Verdana is a humanist sans-serif typeface designed by Matthew Carter for Microsoft Corporation, with hand-hinting done by Thomas Rickner, then at Monotype. Demand for such a typeface was recognized by Virginia Howlett of Microsoft’s typography group and commissioned by Steve Ballmer. The name “Verdana” is based on verdant (something green), and Ana (the name of Howlett’s eldest daughter).
Bearing similarities to humanist sans-serif typefaces such as Frutiger, Verdana was designed to be readable at small sizes on the low-resolution computer screens of the period. Like many designs of this type, Verdana has a large x-height (tall lower-case characters), with wider proportions and looser letter-spacing than on print-orientated designs like Helvetica.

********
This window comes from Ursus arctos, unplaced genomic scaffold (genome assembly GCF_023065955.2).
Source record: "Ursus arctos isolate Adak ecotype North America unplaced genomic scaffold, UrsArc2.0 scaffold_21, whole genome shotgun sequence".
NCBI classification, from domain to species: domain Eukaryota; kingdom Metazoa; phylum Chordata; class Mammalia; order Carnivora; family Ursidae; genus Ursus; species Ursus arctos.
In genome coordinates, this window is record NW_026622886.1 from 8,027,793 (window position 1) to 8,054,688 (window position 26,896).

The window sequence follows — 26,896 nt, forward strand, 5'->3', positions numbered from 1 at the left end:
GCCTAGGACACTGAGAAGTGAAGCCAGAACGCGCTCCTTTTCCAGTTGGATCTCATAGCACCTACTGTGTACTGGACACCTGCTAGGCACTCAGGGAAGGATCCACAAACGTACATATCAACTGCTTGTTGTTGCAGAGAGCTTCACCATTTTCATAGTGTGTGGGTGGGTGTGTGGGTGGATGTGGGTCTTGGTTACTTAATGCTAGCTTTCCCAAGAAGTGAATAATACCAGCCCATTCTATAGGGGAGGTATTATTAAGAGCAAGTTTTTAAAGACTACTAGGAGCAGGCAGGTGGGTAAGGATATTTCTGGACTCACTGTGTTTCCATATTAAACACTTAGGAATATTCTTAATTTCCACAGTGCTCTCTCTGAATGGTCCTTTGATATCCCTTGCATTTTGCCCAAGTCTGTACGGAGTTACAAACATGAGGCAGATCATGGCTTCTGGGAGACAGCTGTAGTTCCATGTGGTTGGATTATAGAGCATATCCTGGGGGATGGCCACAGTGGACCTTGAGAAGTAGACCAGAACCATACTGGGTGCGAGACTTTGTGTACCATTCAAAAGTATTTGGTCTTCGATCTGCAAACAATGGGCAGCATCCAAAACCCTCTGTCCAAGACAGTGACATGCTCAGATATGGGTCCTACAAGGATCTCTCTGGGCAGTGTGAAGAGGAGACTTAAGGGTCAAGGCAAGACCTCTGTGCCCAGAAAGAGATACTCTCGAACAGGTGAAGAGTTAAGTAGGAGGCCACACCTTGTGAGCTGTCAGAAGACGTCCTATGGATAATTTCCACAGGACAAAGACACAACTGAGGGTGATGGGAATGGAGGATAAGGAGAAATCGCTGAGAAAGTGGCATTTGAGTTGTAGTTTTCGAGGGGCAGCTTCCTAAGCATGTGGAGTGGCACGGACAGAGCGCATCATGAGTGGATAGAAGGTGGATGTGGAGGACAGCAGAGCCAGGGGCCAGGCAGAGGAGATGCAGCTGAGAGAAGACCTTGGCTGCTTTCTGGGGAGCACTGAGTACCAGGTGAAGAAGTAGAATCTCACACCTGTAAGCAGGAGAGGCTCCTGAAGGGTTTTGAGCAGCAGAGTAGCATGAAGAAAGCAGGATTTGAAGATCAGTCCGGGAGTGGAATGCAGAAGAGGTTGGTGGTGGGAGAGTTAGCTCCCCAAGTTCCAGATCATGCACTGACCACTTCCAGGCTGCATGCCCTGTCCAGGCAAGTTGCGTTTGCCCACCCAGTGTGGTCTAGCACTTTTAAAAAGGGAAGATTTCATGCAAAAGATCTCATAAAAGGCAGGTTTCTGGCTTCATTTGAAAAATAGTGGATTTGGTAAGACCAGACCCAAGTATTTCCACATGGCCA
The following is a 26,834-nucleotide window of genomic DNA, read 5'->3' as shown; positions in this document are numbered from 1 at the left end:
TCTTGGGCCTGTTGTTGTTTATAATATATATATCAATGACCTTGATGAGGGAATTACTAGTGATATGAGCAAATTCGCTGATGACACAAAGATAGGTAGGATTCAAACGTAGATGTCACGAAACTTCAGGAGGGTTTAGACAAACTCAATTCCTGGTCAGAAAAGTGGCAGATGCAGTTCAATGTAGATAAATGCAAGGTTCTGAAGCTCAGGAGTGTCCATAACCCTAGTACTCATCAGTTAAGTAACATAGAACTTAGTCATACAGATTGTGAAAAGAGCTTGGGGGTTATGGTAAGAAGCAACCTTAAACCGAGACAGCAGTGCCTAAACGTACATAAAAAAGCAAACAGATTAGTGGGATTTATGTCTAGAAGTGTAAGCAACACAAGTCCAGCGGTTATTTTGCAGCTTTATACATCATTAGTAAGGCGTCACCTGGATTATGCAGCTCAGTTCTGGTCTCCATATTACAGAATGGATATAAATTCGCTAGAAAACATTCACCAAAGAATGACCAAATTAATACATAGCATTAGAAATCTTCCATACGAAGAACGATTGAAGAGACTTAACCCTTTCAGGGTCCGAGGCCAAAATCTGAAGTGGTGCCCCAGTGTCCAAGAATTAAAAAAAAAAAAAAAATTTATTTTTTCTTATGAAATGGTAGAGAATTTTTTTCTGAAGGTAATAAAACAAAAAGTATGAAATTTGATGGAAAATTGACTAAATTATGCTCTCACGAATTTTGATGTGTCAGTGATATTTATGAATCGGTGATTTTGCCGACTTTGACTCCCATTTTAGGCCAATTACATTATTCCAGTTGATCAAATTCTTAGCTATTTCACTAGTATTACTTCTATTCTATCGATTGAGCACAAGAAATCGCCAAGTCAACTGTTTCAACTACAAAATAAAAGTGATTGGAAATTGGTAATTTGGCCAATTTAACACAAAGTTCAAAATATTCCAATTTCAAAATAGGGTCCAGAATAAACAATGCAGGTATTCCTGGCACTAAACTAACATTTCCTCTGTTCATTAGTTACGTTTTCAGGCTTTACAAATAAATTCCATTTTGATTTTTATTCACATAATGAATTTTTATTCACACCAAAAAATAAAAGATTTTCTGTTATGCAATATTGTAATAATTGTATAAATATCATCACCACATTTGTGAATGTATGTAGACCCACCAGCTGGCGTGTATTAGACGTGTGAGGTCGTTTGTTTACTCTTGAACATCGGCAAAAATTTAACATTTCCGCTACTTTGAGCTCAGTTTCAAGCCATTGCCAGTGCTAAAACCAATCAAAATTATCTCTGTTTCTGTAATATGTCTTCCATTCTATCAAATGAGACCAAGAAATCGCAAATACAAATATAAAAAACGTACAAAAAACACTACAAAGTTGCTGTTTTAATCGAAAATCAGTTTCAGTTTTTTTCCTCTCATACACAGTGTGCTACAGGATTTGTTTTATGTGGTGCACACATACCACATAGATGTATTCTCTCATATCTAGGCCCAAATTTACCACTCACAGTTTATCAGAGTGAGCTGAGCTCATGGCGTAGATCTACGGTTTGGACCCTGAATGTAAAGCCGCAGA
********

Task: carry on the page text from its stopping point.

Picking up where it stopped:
The counters and apertures are wide, to keep strokes clearly separate from one another, and similarly-shaped letters are designed to appear clearly different to increase legibility for body text. The bold weight is thicker than would be normal with fonts for print use, suiting the limitations of onscreen display. Carter has described spacing as an area he particularly worked on during the design process.
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